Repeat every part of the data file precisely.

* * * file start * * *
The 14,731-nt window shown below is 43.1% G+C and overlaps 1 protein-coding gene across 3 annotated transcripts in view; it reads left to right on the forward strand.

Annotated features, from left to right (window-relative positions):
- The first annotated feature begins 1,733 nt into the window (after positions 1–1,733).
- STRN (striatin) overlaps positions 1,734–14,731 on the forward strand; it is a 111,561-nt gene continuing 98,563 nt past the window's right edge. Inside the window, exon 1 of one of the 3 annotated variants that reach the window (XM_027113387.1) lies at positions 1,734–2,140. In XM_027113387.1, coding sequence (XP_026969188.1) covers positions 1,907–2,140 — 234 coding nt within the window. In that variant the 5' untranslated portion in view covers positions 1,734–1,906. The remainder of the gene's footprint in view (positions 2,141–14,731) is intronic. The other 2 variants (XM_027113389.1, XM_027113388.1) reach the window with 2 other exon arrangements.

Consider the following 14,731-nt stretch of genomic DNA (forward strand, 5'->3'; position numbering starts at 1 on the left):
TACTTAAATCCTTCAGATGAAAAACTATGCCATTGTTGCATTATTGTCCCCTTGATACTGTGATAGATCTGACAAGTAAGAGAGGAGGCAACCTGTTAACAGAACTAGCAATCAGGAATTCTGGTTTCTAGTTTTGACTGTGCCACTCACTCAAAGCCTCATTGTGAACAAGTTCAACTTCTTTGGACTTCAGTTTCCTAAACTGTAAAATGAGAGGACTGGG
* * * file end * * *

The 14,731-nt window shown below is 43.1% G+C and overlaps 1 protein-coding gene across 3 annotated transcripts in view; it reads left to right on the forward strand.

Annotated features, from left to right (window-relative positions):
- The first annotated feature begins 1,733 nt into the window (after positions 1–1,733).
- STRN (striatin) overlaps positions 1,734–14,731 on the forward strand; it is a 111,561-nt gene continuing 98,563 nt past the window's right edge. Inside the window, exon 1 of one of the 3 annotated variants that reach the window (XM_027113387.1) lies at positions 1,734–2,140. In XM_027113387.1, coding sequence (XP_026969188.1) covers positions 1,907–2,140 — 234 coding nt within the window. In that variant the 5' untranslated portion in view covers positions 1,734–1,906. The remainder of the gene's footprint in view (positions 2,141–14,731) is intronic. The other 2 variants (XM_027113389.1, XM_027113388.1) reach the window with 2 other exon arrangements.

Consider the following 14,731-nt stretch of genomic DNA (forward strand, 5'->3'; position numbering starts at 1 on the left):
TACTTAAATCCTTCAGATGAAAAACTATGCCATTGTTGCATTATTGTCCCCTTGATACTGTGATAGATCTGACAAGTAAGAGAGGAGGCAACCTGTTAACAGAACTAGCAATCAGGAATTCTGGTTTCTAGTTTTGACTGTGCCACTCACTCAAAGCCTCATTGTGAACAAGTTCAACTTCTTTGGACTTCAGTTTCCTAAACTGTAAAATGAGAGGACTGGG